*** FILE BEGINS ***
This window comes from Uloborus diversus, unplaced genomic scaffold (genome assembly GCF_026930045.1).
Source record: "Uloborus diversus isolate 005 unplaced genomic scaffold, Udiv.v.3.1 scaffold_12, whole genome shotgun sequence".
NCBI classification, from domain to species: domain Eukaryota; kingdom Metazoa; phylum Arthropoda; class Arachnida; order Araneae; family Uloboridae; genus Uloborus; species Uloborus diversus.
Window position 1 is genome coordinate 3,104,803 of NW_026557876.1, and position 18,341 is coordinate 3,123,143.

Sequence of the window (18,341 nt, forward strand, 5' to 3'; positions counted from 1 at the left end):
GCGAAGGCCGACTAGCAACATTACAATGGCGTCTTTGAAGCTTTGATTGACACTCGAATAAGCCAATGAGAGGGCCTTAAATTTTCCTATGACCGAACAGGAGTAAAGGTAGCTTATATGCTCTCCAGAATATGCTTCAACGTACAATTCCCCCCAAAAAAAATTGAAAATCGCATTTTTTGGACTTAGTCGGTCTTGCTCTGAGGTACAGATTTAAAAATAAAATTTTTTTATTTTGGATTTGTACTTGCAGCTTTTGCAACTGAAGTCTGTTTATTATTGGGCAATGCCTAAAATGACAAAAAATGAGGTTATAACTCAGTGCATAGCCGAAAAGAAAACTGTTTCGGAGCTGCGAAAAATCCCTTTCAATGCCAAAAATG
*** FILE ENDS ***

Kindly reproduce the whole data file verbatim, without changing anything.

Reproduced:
This window comes from Uloborus diversus, unplaced genomic scaffold (genome assembly GCF_026930045.1).
Source record: "Uloborus diversus isolate 005 unplaced genomic scaffold, Udiv.v.3.1 scaffold_12, whole genome shotgun sequence".
NCBI classification, from domain to species: domain Eukaryota; kingdom Metazoa; phylum Arthropoda; class Arachnida; order Araneae; family Uloboridae; genus Uloborus; species Uloborus diversus.
Window position 1 is genome coordinate 3,104,803 of NW_026557876.1, and position 18,341 is coordinate 3,123,143.

Sequence of the window (18,341 nt, forward strand, 5' to 3'; positions counted from 1 at the left end):
GCGAAGGCCGACTAGCAACATTACAATGGCGTCTTTGAAGCTTTGATTGACACTCGAATAAGCCAATGAGAGGGCCTTAAATTTTCCTATGACCGAACAGGAGTAAAGGTAGCTTATATGCTCTCCAGAATATGCTTCAACGTACAATTCCCCCCAAAAAAAATTGAAAATCGCATTTTTTGGACTTAGTCGGTCTTGCTCTGAGGTACAGATTTAAAAATAAAATTTTTTTATTTTGGATTTGTACTTGCAGCTTTTGCAACTGAAGTCTGTTTATTATTGGGCAATGCCTAAAATGACAAAAAATGAGGTTATAACTCAGTGCATAGCCGAAAAGAAAACTGTTTCGGAGCTGCGAAAAATCCCTTTCAATGCCAAAAATG